Doctor of Education

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This collection includes dissertations from Doctor of Education students.


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Now showing 1 - 5 of 6
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    A Descriptive Study of Florida Public School Elementary Highly Effective Reading Coaches' Perceptions on the Performance Evaluation for Coaches
    (Florida Southern College, 2017) Jurnigan, Lacey J.
    The purpose of this study is to explore Florida public school highly effective elementary coaches’ perceptions on how to best evaluate the effectiveness of the position of reading coach. The study attempts to answer the research questions- What are Florida elementary public school exemplary reading coaches’ perspectives on the performance evaluation process? What are the components that highly effective reading coaches believe should be included in the evaluative process? This study was comprised of interviews with 6 full time coaches who currently work as reading coaches at one elementary school with an increasing school grade and have been labeled highly effective by district staff. Coaches believe that collaboration should be included in the evaluative process through observations. Teacher input and feedback should be considered through an annual survey. Coaches should turn in a schedule in order to develop their skills in prioritizing their time. Danielson believes portfolios have extraordinary potential to present an authentic view of teaching and learning (Danielson, 2000). District reading coaches would be knowledgeable and credible to evaluate and support school based coaches. Good quality reading coaches can decrease the number of teachers who leave the profession. Negative implications include: that district coaches would be in an evaluative role, and developing an evaluation and training personnel to be evaluators would be time consuming and costly. Based on the research, my study fills the gaps by creating procedures for assessing all aspects of coaching and provides a trained evaluator to provide consistent judgments.
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    Exploring the Benefits and Challenges of Inclusion through the Perceptions of Teachers and Administrators at the Elementary Level in a Large Florida School District
    (Florida Southern College, 2017) Kelley, Kimberly Rae
    In the early twentieth century, parents began forming advocacy groups to help bring educational needs of students with disabilities to the public eye. These groups rallied together and by the early 1970’s, a number of students with disabilities were being educated in the public school. Finally, in 1975, the United States Congress enacted the Education for All Handicapped Children Act (EHA) then the Individuals with Disabilities Act (IDEA) and ultimately, EHA was absorbed in the IDEA law and provisions. The provisions of IDEA establish a right to public education for all children regardless of disability and requires schools provide individualized or special education for children with qualifying disabilities. IDEA governs how states and public agencies provide early intervention, special education, and related services to more than 6.5 million eligible infants, toddlers, children and youth with disabilities. Inclusive education means that all students attend and are welcomed by their neighborhood schools in age-appropriate, regular classes and are supported to learn, contribute and participate in all aspects of the life of the school. Inclusive education is about how educators develop and design schools, classrooms, programs and activities so that all students learn and participate together. Inclusion expresses a commitment to educate each student, to the maximum degree appropriate in the regular classroom. This method involves bringing support services to the child instead of moving the child to the services. However, rather than having to keep up academically with the other students, they can receive accommodations based on their disability in the regular education environment. Situated in an elementary education setting, this study explored the perceptions of regular education teachers, ESE teachers, and administrators on the effectiveness of inclusion programs for special education to better understand the benefits and challenges of the learning environment for students with disabilities. The purpose of this case study, further, was to explore methods, practices, and approaches teachers use and support provided by administrators. My research questions that guided this study were: 1. What support is provided by educational leaders to regular education and Exceptional Student Education (ESE) teachers in an elementary inclusion setting? 2. What methods, practices, and approaches are identified by regular education and ESE teachers in an elementary inclusion setting? 3. What are the benefits and challenges identified by teachers and administrators in an elementary inclusion setting? The theoretical framework of this study was social constructionism. This theory stresses the fundamental role of social interaction in the development of cognition, and how the community plays a central role in the process of making meaning. Employing qualitative research methodology, this researcher conducted interviews with eight decisively selected participants. The findings reported from this study and the literature reviewed explored the benefits and challenges of inclusion that the regular education and ESE teachers are faced with on a daily basis. The perceptions of principals, regular education, and ESE teachers were shared based on their personal, overall experiences. Educational experience, training, and administrative support for teaching students with disabilities play an essential role in the successful implementation of inclusion. Teachers’ preparedness plays a significant role in the success of the implementation of inclusion as well as collaboration among the regular education and the ESE teacher. Inclusion is important because it is constructed on the principle that students with disabilities should be valued for their exceptional abilities and included as important members of the regular education classroom just as the regular education students. Inclusion enables these students to be educated with their peers in the least restrictive environment with instructional strategies such as cooperative learning and differentiation being used to deliver instruction.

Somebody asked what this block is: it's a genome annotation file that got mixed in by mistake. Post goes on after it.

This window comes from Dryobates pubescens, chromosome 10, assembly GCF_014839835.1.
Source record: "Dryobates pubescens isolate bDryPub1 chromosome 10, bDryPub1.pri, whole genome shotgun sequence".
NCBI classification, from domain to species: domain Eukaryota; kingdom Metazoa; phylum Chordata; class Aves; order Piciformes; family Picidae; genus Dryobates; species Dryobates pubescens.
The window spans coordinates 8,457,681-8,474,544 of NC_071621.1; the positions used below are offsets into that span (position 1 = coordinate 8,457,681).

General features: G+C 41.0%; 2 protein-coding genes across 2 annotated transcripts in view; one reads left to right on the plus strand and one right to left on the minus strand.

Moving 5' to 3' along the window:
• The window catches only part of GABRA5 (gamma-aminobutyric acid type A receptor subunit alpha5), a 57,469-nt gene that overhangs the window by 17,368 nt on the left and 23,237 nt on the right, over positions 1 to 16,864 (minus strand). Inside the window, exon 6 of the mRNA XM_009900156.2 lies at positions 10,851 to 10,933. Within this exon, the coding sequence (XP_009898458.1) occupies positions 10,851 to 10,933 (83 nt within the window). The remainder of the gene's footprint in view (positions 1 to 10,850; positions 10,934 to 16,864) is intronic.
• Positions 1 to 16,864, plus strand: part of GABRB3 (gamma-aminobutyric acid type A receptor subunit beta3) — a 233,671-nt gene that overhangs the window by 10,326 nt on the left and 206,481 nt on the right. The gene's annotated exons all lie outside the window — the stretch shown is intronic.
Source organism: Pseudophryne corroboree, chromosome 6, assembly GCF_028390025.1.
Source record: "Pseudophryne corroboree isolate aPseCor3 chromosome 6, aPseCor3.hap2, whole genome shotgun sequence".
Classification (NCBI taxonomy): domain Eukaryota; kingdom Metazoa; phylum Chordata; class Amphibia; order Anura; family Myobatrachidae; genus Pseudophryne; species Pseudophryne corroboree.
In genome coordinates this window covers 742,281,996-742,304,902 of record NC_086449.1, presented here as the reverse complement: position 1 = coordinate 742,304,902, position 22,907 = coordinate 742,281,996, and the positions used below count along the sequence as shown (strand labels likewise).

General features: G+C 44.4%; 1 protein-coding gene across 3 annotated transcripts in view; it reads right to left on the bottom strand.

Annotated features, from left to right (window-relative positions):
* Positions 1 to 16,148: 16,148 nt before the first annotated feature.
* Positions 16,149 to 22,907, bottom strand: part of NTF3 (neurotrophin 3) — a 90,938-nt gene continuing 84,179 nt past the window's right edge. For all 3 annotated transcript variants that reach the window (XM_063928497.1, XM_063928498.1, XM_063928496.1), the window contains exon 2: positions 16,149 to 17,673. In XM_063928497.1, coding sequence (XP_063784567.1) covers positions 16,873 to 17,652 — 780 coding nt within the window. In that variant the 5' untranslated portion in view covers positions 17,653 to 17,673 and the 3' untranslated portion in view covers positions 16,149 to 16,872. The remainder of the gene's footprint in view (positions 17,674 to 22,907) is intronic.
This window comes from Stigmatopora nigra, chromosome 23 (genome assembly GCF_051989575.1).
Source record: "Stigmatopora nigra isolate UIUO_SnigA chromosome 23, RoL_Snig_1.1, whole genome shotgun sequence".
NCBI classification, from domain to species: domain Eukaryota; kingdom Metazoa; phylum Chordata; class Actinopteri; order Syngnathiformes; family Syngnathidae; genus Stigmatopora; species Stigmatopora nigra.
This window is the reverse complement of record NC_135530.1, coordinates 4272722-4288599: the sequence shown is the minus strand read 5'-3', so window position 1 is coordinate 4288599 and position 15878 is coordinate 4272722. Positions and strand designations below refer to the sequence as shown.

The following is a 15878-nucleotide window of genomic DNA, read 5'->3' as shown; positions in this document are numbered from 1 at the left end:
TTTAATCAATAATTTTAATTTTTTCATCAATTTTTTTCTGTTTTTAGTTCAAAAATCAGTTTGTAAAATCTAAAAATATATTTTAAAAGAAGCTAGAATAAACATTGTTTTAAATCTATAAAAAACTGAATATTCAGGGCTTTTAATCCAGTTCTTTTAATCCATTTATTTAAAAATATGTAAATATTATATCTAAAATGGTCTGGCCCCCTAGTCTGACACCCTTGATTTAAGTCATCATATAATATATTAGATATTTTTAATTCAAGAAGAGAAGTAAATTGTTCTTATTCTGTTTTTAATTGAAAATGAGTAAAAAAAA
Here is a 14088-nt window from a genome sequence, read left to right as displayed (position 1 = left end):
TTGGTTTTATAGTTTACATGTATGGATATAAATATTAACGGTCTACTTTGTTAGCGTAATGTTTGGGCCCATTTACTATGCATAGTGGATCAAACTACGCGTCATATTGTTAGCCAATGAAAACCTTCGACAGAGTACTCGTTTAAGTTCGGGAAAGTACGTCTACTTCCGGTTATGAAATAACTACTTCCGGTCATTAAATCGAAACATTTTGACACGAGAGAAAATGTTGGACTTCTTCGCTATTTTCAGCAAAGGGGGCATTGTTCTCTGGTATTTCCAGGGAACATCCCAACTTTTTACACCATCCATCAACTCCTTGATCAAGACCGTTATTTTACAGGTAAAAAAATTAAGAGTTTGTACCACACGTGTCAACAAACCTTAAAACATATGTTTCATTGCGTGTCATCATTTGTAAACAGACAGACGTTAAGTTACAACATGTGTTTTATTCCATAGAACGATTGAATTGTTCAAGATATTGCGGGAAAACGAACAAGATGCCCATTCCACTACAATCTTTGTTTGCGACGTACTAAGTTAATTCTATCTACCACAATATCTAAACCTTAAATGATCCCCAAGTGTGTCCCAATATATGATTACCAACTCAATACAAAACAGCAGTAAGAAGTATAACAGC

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    Measuring the Impact of Reducing Principal Supervisors’ Leadership Portfolios in Large School Districts
    (Florida Southern College, 2020) Hepburn, Howard